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How to Monitor Your Athlete’s Training Remotely

By March 18, 2020 May 13th, 2020 Article, Technology

5 Steps to Help Transition to Remote Monitoring

As many universities make the switch to online-only and leagues around the world are closing their doors, remote monitoring may be the only way for some teams to ensure their athletes are training safely. This webinar, hosted by IMeasureU sports scientist Blake Whitcomb, provides some basic ideas to get started.



We’ve also put together a few resources and suggestions we’ve put together to help you transition to a remote monitoring protocol:

1. Keep your training recommendations simple.

“Run three miles today and 5 miles tomorrow” is a clear plan to follow. The farther in advance you plan your athlete’s training, the more opportunity they have to fit it into anything else they have going on.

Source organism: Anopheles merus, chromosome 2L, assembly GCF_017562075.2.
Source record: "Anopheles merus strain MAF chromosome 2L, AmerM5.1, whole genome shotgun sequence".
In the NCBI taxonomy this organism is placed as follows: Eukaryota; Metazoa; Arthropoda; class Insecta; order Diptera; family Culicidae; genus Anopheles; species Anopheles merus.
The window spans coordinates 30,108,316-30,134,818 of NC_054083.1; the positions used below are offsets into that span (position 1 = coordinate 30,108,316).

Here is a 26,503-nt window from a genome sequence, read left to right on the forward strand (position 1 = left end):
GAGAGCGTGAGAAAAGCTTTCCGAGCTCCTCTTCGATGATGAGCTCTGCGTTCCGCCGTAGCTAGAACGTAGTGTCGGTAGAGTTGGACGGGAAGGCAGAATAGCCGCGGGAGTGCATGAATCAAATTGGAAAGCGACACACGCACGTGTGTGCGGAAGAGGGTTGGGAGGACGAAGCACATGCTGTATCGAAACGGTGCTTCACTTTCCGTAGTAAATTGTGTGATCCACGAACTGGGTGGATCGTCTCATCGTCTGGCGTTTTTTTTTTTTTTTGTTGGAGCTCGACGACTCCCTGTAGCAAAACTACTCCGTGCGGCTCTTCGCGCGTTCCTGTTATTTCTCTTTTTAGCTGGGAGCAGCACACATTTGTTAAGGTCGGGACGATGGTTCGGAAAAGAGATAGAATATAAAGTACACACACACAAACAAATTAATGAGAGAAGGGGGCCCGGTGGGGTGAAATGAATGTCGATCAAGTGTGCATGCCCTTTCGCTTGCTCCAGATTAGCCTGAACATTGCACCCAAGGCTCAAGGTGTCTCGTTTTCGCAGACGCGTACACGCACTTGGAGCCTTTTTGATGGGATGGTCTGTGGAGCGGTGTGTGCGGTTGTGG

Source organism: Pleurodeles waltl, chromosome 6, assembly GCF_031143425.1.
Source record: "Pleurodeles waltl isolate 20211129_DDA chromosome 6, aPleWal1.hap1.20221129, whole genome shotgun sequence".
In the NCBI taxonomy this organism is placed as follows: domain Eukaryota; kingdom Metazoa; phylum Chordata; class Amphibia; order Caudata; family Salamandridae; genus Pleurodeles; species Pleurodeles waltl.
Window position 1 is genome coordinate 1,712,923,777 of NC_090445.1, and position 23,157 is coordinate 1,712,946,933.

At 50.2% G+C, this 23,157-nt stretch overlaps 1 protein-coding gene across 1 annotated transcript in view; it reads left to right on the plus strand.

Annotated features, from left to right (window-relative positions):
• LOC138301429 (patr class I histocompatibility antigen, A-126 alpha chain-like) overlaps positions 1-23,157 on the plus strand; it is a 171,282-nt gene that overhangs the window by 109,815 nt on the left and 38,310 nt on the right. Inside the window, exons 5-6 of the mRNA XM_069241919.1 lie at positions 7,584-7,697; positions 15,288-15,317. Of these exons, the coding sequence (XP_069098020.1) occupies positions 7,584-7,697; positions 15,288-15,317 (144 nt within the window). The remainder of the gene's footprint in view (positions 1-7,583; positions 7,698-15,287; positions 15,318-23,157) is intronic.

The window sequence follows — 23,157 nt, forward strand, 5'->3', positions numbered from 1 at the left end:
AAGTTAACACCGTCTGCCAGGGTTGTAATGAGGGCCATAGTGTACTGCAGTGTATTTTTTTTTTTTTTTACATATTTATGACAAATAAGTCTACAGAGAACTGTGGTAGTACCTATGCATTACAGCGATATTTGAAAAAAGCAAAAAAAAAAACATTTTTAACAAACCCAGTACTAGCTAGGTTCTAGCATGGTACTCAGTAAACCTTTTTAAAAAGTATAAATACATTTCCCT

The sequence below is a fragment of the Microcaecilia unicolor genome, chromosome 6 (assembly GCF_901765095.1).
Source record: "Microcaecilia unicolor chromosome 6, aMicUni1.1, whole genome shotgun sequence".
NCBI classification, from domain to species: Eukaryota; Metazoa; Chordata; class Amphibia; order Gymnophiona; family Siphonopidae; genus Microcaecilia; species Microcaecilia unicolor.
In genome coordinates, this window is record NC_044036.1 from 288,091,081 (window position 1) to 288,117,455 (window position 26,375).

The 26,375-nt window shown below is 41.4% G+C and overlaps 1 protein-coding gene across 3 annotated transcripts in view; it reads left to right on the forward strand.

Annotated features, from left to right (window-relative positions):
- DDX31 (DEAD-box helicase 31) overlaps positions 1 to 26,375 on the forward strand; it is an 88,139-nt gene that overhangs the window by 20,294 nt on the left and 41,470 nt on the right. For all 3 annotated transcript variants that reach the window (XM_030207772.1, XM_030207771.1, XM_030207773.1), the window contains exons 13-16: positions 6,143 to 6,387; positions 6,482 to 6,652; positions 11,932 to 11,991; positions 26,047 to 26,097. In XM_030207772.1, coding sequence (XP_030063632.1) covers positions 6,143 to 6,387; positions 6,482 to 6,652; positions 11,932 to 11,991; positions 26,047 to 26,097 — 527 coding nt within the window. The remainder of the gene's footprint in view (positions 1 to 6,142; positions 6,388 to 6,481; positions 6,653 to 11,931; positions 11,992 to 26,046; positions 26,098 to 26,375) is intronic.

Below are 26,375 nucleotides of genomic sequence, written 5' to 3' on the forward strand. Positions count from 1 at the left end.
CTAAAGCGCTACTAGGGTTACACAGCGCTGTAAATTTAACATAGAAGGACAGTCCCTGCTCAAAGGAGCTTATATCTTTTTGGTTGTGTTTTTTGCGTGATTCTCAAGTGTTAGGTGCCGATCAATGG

2. Schedule regular check-ins.

Even if the check-in is only a 5-minute phone call twice a week, it helps keep both parties accountable and will allow you to make any changes you need to based on their data.

3. Ensure your athletes have the right resources.

If you are using IMU-Step, athletes will need to have the proper software installed, while they won’t necessarily need to log into the cloud, they will need the iOS app and the Step Desktop installed on their computer. Find both on our download page. Athletes will either need their own login supplied by IMeasureU or they can use a login already created for your database.

4. Ensure your athletes are familiar with how to collect data with the system you are using.

For IMU-Step, this video will take them through everything they need to know.

5. Learn from the pros and see how they have used remote tracking to their advantage:

Martin Guptill tracked his own recovery sessions while his sports scientist monitored his progress from another country.

Holly Lawrence tracked her navicular fracture recovery in California with advice from her sports scientist in Colorado

Please feel free to reach out to us with any questions and we will be happy to share best practices and help you as you prepare for remote monitoring.

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